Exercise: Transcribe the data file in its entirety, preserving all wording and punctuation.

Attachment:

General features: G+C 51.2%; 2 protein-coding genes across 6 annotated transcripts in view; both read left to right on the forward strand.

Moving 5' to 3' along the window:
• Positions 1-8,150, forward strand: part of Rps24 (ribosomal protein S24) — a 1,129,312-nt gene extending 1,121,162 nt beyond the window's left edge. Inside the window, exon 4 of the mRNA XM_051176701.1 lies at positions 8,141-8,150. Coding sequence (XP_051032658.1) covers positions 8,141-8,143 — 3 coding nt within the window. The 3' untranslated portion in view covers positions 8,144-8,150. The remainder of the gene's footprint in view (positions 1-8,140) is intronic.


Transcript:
General features: G+C 51.2%; 2 protein-coding genes across 6 annotated transcripts in view; both read left to right on the forward strand.

Moving 5' to 3' along the window:
• Positions 1-8,150, forward strand: part of Rps24 (ribosomal protein S24) — a 1,129,312-nt gene extending 1,121,162 nt beyond the window's left edge. Inside the window, exon 4 of the mRNA XM_051176701.1 lies at positions 8,141-8,150. Coding sequence (XP_051032658.1) covers positions 8,141-8,143 — 3 coding nt within the window. The 3' untranslated portion in view covers positions 8,144-8,150. The remainder of the gene's footprint in view (positions 1-8,140) is intronic.